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Thread: PLT License Restrictions

  1. #11
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    BTW, I don't mean to pick on you about some of this stuff, but it seems to me that you are making an assertion that suggests the PLT guy could not replace a defective landscape light controller because it has 120V hooked up to it. That just seems incredibly absurd to me. It might be true, it might be legalistically true but routinely ignored.
    Bob

  2. #12
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    Most LV licenses that I have seen have wording that allows the holder to work on or install line voltage devices as long as the line voltage wiring has been provided by someone with the proper license to do line voltage work. It's like an HVAC guy or plumber replacing a furnace. He doesn't have to bring an electrician in to connect the wiring.

    Unfortunately I haven't been able to find the scope or restrictions of the MN LV licensing on line so I can't say for sure what it says.

    -Hal

  3. #13
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    Quote Originally Posted by hbiss View Post
    Most LV licenses that I have seen have wording that allows the holder to work on or install line voltage devices as long as the line voltage wiring has been provided by someone with the proper license to do line voltage work. It's like an HVAC guy or plumber replacing a furnace. He doesn't have to bring an electrician in to connect the wiring.

    Unfortunately I haven't been able to find the scope or restrictions of the MN LV licensing on line so I can't say for sure what it says.

    -Hal
    I also checked the MN code and rules and was unable to find what it actually covers. One would think it is somewhere, but I could not find it.
    Bob

  4. #14
    Quote Originally Posted by petersonra View Post
    Where does it say this in the rules or the law that established the license? Do you have some kind of citation you can show for this assertion?

    I don't know how it is in MN but my understanding is that in most states with low voltage licenses it is about the system being worked on and not the voltages, so if there was some part of the system that was line voltage the low voltage guy could still work on it.
    Every state is different, some allow homeowners to do all their own wiring without any license at all, other states or cities are much more restrictive. Having a license is a good indication to the electrical inspectors you at least have a basic working knowledge of what your doing and hopefully don't burn your house down. If your assumption is correct than why wouldn't there be only one license for any and all electrical work?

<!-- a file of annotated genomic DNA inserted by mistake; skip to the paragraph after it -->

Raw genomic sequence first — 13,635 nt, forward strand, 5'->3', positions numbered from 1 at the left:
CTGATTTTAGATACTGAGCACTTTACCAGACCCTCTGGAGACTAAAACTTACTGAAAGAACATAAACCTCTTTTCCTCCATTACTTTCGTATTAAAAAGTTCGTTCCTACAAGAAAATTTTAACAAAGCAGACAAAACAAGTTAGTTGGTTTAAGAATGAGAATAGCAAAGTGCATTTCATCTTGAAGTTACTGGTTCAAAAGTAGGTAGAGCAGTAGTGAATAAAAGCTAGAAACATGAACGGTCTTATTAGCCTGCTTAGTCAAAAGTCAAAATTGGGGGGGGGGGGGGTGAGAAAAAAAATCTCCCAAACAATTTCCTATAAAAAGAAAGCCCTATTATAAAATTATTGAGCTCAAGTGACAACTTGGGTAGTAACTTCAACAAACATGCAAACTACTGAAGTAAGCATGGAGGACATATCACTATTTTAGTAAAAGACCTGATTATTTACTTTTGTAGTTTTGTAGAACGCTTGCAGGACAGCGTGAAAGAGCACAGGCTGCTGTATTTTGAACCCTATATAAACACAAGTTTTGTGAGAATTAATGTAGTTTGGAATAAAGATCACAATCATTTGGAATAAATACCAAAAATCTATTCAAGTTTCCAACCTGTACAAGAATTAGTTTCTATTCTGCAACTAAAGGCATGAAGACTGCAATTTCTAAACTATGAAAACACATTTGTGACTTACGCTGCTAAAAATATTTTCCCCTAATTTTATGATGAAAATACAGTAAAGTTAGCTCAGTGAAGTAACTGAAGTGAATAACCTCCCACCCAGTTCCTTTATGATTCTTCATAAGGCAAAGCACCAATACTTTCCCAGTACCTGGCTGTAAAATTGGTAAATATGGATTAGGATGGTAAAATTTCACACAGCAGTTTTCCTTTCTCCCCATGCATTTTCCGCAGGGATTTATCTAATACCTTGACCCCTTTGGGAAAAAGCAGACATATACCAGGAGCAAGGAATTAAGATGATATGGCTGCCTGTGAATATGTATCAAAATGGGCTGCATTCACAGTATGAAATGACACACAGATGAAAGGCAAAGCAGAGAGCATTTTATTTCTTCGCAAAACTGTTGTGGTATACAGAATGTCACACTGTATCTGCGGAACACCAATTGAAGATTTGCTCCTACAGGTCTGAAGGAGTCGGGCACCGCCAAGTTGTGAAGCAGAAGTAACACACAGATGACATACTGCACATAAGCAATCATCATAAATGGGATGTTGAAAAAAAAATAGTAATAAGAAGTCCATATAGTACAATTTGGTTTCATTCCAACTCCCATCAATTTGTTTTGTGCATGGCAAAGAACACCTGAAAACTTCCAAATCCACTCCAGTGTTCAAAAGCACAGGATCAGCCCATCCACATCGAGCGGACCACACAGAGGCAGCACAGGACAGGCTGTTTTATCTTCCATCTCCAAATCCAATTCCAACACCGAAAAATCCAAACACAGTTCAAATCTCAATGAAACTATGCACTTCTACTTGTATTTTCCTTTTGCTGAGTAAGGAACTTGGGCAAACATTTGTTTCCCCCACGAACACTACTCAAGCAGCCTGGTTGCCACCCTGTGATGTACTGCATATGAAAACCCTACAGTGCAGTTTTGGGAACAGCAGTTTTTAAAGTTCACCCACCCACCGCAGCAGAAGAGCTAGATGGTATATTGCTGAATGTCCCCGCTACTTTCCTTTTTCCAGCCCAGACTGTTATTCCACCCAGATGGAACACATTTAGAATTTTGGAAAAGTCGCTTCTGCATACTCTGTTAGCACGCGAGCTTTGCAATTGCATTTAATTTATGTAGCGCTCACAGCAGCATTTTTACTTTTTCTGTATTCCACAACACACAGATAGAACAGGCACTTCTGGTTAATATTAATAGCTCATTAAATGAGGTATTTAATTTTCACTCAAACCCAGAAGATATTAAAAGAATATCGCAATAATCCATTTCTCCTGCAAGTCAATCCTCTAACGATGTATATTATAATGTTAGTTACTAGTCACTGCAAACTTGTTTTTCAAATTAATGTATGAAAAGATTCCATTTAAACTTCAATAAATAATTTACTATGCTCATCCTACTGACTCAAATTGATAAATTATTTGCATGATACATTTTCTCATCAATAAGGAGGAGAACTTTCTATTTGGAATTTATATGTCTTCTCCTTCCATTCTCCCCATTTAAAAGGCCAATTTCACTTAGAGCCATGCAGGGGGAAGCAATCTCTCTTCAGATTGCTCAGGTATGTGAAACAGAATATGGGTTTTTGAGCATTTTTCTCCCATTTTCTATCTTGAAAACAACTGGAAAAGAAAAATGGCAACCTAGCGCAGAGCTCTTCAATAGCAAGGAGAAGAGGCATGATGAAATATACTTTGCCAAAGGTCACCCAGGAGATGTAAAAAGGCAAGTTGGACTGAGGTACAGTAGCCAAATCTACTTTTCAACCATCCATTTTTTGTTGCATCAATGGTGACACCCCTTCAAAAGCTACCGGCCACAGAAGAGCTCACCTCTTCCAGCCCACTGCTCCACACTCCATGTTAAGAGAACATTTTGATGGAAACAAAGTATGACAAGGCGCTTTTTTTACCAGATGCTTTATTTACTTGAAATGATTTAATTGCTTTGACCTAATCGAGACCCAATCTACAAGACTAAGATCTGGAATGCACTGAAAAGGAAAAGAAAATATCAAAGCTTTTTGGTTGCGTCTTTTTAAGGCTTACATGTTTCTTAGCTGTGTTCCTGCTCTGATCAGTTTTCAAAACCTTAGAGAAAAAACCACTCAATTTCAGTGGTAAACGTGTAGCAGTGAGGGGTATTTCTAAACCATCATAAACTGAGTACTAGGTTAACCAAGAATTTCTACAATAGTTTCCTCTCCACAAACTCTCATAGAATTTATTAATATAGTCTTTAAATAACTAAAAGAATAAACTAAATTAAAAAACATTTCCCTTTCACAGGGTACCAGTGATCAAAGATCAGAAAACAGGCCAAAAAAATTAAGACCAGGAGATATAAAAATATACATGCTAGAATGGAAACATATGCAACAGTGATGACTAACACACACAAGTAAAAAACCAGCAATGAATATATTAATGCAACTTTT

OSHA has a lot to say about this as well as NFPA 7O and NFPA 70E.
    Let's look at NFPA 70 National Electrical Code (NEC) Chapt 9 table 11(A) and 11(B). I think that clearly explains the limitation of class 2-3 circuits, this is what a PLT can legally work on, not class 1 circuits. In Minnesota if your working on any class 1 circuit your required to be either a licensed class "A" Journeyman or working under the direct supervision of a Journeyman regardless if any part of the system has class 2-3 wiring. Electricians are required to carry their license on them and Electrical Inspectors routinely ask workers to produce their license, if they are in violation than both the worker and contractor can be fined.

  5. #15
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    Ok. So it looks like you answered your own question.

    -Hal

  6. #16
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    Quote Originally Posted by nietzj View Post
    Every state is different, some allow homeowners to do all their own wiring without any license at all, other states or cities are much more restrictive. Having a license is a good indication to the electrical inspectors you at least have a basic working knowledge of what your doing and hopefully don't burn your house down. If your assumption is correct than why wouldn't there be only one license for any and all electrical work?

    OSHA has a lot to say about this as well as NFPA 7O and NFPA 70E.
    Let's look at NFPA 70 National Electrical Code (NEC) Chapt 9 table 11(A) and 11(B). I think that clearly explains the limitation of class 2-3 circuits, this is what a PLT can legally work on, not class 1 circuits. In Minnesota if your working on any class 1 circuit your required to be either a licensed class "A" Journeyman or working under the direct supervision of a Journeyman regardless if any part of the system has class 2-3 wiring. Electricians are required to carry their license on them and Electrical Inspectors routinely ask workers to produce their license, if they are in violation than both the worker and contractor can be fined.
    If the law says a PLT guy can only work on class 2 and 3 circuits than that is the way it is. It seems to me that if the law is that clear than why are you even asking?

    Incidentally, whether the work being done is "legal" or not has no bearing at all on an employer's duty to provide a safe work environment or for an employer's liability in case of a work place injury.
    Bob

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